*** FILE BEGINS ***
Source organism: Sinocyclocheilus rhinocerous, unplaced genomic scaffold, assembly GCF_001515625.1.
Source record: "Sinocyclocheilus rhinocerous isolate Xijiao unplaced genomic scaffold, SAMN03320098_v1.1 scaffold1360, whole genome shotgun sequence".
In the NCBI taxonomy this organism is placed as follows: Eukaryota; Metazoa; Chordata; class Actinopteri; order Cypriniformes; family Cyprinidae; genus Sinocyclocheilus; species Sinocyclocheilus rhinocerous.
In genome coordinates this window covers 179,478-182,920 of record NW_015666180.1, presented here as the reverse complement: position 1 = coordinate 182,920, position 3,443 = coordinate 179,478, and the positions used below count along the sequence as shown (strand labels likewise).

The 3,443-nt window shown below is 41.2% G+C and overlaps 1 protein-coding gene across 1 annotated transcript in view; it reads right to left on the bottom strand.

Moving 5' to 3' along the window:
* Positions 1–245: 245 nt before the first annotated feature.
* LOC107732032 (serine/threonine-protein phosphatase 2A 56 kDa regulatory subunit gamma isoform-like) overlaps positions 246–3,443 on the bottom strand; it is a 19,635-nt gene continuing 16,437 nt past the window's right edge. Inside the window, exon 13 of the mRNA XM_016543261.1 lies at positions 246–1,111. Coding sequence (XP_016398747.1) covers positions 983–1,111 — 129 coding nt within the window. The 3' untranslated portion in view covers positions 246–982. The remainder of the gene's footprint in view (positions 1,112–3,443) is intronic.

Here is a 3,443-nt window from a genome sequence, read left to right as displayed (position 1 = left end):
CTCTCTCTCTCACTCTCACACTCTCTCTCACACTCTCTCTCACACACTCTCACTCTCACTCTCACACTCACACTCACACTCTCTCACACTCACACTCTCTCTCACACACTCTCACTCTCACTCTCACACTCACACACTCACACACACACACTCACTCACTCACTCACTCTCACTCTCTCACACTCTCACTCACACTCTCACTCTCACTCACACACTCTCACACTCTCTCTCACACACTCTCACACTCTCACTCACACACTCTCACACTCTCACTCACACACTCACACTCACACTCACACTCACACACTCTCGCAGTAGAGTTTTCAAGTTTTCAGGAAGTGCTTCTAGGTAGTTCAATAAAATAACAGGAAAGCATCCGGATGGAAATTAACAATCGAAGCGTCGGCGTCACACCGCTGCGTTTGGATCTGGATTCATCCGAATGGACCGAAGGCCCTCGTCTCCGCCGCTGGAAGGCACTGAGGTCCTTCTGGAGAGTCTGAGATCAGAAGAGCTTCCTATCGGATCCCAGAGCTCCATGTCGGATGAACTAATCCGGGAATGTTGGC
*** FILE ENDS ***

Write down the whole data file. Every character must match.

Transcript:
Source organism: Sinocyclocheilus rhinocerous, unplaced genomic scaffold, assembly GCF_001515625.1.
Source record: "Sinocyclocheilus rhinocerous isolate Xijiao unplaced genomic scaffold, SAMN03320098_v1.1 scaffold1360, whole genome shotgun sequence".
In the NCBI taxonomy this organism is placed as follows: Eukaryota; Metazoa; Chordata; class Actinopteri; order Cypriniformes; family Cyprinidae; genus Sinocyclocheilus; species Sinocyclocheilus rhinocerous.
In genome coordinates this window covers 179,478-182,920 of record NW_015666180.1, presented here as the reverse complement: position 1 = coordinate 182,920, position 3,443 = coordinate 179,478, and the positions used below count along the sequence as shown (strand labels likewise).

The 3,443-nt window shown below is 41.2% G+C and overlaps 1 protein-coding gene across 1 annotated transcript in view; it reads right to left on the bottom strand.

Moving 5' to 3' along the window:
* Positions 1–245: 245 nt before the first annotated feature.
* LOC107732032 (serine/threonine-protein phosphatase 2A 56 kDa regulatory subunit gamma isoform-like) overlaps positions 246–3,443 on the bottom strand; it is a 19,635-nt gene continuing 16,437 nt past the window's right edge. Inside the window, exon 13 of the mRNA XM_016543261.1 lies at positions 246–1,111. Coding sequence (XP_016398747.1) covers positions 983–1,111 — 129 coding nt within the window. The 3' untranslated portion in view covers positions 246–982. The remainder of the gene's footprint in view (positions 1,112–3,443) is intronic.

Here is a 3,443-nt window from a genome sequence, read left to right as displayed (position 1 = left end):
CTCTCTCTCTCACTCTCACACTCTCTCTCACACTCTCTCTCACACACTCTCACTCTCACTCTCACACTCACACTCACACTCTCTCACACTCACACTCTCTCTCACACACTCTCACTCTCACTCTCACACTCACACACTCACACACACACACTCACTCACTCACTCACTCTCACTCTCTCACACTCTCACTCACACTCTCACTCTCACTCACACACTCTCACACTCTCTCTCACACACTCTCACACTCTCACTCACACACTCTCACACTCTCACTCACACACTCACACTCACACTCACACTCACACACTCTCGCAGTAGAGTTTTCAAGTTTTCAGGAAGTGCTTCTAGGTAGTTCAATAAAATAACAGGAAAGCATCCGGATGGAAATTAACAATCGAAGCGTCGGCGTCACACCGCTGCGTTTGGATCTGGATTCATCCGAATGGACCGAAGGCCCTCGTCTCCGCCGCTGGAAGGCACTGAGGTCCTTCTGGAGAGTCTGAGATCAGAAGAGCTTCCTATCGGATCCCAGAGCTCCATGTCGGATGAACTAATCCGGGAATGTTGGC